Elon Musk wants to colonise Mars. Can he? Should he?

Source: SBS News

Billionaires are driving the space race, and none are more ambitious than SpaceX founder Elon Musk. But even if manned rocketships make it to Mars, the ethical and legal questions surrounding his dream also present unexplored territory.

If SpaceX founder Elon Musk gets his way, he’ll have humans on Mars by 2026. His big dream, though, is to establish a self-sustaining ‘colony’, distinct from Earth and with a population of one million people.

It’s extravagant, but as we speak Mr Musk is developing 'Starships' to get 100 humans with cargo to the Red Planet.

"We don't want to be one of those single planet species; we want to be a multi-planet species, " Mr Musk said in April after one of his rockets carried four astronauts into space. 

Sure, scientists and even SpaceX admit there's a long way to go until we can establish a colony, and at least a handful more years before we step onto the planet. But the possibility seems to have slid from our periphery into our line of sight. 

Science aside, legal and ethical questions encircle Mr Musk’s dream to colonise Mars.  

What do space ethicists say?

New possibilities mean new ethical questions. And there are a lot, said Dr Stephen Coleman, an Associate Professor of Ethics and Leadership in the School of Humanities and Social Sciences at the University of NSW, Canberra.

For example, can humans truly give informed consent to a one-way trip to Mars if they don’t know how they will die or how soon? What if it’s a horribly painful death? What if it’s within hours? As it stands, it would be about a seven-month journey to get there.

Is it ethical to send someone to explore Mars without knowing what effect it could have on their DNA? And if they return, what this might do to their children or others on Earth?

What if we significantly alter the Red Planet, and what if we permanently destroy our chance to live on Mars in the rush to lead the space race?

The consequences may well be earth-shattering.

In April, Mr Musk made headlines after sharing the truth, though not for the first time, about his dream: "A bunch of people probably will die" in the process.

Barefoot and smiling in the interview, Mr Musk said: "It’s dangerous. It's uncomfortable. It's a long journey, you might not come back alive - but it’s a glorious adventure and it will be an amazing experience."

Eventually sending “volunteers” to Mars to explore is ethical, said Dr Coleman. But when it’s a one-way trip, a line is crossed. He questions how informed consent can truly be given when humanity doesn’t yet know or understand the details of the dangers.

“He's just treating people as expendable and letting them risk their lives. He wouldn't care that it was completely unethical,” said Dr Coleman.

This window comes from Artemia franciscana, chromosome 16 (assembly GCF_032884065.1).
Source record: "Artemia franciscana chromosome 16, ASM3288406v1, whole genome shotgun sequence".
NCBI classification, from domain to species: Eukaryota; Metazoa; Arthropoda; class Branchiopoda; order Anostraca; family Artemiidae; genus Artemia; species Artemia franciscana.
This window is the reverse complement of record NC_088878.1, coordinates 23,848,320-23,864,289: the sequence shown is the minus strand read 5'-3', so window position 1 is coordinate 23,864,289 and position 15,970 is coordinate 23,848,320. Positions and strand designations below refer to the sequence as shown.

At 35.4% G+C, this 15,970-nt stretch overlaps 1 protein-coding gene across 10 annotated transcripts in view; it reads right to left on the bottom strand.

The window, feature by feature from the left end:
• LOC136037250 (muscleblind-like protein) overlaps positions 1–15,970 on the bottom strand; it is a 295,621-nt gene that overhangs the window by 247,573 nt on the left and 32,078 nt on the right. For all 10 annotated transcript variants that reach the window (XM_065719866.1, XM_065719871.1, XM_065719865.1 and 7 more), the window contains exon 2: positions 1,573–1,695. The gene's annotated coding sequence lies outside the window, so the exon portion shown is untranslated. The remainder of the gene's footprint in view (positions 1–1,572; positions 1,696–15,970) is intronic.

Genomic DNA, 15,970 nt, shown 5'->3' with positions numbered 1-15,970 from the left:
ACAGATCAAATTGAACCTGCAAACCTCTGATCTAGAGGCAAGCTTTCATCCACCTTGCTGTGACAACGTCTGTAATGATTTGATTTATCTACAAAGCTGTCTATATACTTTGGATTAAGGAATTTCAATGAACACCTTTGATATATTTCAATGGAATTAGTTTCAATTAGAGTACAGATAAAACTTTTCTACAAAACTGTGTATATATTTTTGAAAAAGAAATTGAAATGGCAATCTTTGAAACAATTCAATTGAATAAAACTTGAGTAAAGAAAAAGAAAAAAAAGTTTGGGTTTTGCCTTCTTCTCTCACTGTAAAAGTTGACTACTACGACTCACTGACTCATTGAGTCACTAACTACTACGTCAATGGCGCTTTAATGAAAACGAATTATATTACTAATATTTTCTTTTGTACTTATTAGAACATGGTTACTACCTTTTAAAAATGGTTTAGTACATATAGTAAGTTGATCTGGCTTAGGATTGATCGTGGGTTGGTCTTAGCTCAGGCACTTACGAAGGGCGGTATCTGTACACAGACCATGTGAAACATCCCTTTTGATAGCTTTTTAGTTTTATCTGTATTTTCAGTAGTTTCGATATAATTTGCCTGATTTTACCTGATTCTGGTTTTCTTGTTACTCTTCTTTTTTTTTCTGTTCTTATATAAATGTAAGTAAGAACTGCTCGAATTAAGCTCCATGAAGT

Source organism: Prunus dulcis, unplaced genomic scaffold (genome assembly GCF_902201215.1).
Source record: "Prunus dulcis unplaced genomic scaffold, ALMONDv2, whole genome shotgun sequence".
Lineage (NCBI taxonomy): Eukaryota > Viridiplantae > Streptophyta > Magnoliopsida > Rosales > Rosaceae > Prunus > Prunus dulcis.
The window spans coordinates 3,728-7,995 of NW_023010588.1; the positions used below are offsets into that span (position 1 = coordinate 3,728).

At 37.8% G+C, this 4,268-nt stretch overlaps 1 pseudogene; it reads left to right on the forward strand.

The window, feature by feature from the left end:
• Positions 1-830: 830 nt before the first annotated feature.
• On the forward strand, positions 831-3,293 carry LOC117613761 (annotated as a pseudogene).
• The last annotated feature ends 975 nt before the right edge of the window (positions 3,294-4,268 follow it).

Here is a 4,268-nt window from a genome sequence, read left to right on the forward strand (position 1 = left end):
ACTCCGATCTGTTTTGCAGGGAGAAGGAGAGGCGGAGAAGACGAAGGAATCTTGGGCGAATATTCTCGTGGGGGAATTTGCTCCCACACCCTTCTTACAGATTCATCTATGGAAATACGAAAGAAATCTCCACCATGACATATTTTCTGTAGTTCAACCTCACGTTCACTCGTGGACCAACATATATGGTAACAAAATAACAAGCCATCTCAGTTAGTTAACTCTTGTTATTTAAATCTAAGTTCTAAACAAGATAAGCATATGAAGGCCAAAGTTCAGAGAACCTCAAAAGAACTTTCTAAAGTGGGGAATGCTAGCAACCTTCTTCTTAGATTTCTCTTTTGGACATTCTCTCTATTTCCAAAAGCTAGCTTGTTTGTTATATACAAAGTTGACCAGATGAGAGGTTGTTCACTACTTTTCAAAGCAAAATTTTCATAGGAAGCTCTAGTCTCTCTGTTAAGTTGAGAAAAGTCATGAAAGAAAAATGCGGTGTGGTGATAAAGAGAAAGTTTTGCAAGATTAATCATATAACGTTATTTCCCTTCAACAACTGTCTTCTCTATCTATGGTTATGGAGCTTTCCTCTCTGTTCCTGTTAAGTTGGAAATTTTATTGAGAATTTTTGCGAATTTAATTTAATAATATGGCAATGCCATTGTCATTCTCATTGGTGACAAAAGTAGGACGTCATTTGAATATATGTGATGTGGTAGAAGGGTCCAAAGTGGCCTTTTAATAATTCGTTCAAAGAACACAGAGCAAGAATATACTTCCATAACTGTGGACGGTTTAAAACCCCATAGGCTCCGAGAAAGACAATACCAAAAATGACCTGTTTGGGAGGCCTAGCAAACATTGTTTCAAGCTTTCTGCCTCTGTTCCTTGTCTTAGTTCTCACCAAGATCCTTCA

“I can imagine people with money like Elon Musk convincing others that it's all under control, that it’s a great idea.”

Elon Musk visits construction site of the Tesla Giga Factory
Billionaire Elon Musk signs autographs at the site of a Telsa factory.

Mr Musk is the billionaire entrepreneur who made his name, and money, co-founding trailblazing companies such as PayPal, Tesla, and SpaceX, among others. He’s been compared to Steve Jobs, and actor Robert Downey Jr allegedly modelled his portrayal of tech genius and playboy Tony Stark, aka Iron Man, on the 50-year-old.

This year, Mr Musk's SpaceX sent four tourists to orbit around Earth. They expect private astronauts to suit up and jet off above the atmosphere several times a year. It was also the year billionaires Jeff Bezos and Richard Branson sent themselves into space with their respective space companies. But Mr Musk stayed put. 

Blue Origin's Jeff Bezos and fellow billionaire Richard Branson of Virgin Galactic successfully launched into space this year.
Blue Origin's Jeff Bezos and fellow billionaire Richard Branson of Virgin Galactic successfully launched into space this year.
AP

“I don't think there is any chance at all that he himself is going to end up living on Mars because that's way too risky and way too uncomfortable. He'll send other people to do it,” said Dr Coleman, adding it would only be a possibility in decades if the risk significantly reduced. 

But even from Earth, is the world’s richest person the right one to be making these decisions?

Matt Beard, a moral philosopher with an interest in space ethics, said ­­it’s complex to speculate on Musk's character. What we can do, he said, is look to his prolific public activity - and Mr Beard calls it “reckless”.

“Some will say Elon Musk represents the best of us. But I think his recklessness, lack of self-discipline or restraint speak to his trustworthiness with a project like this,” said Mr Beard.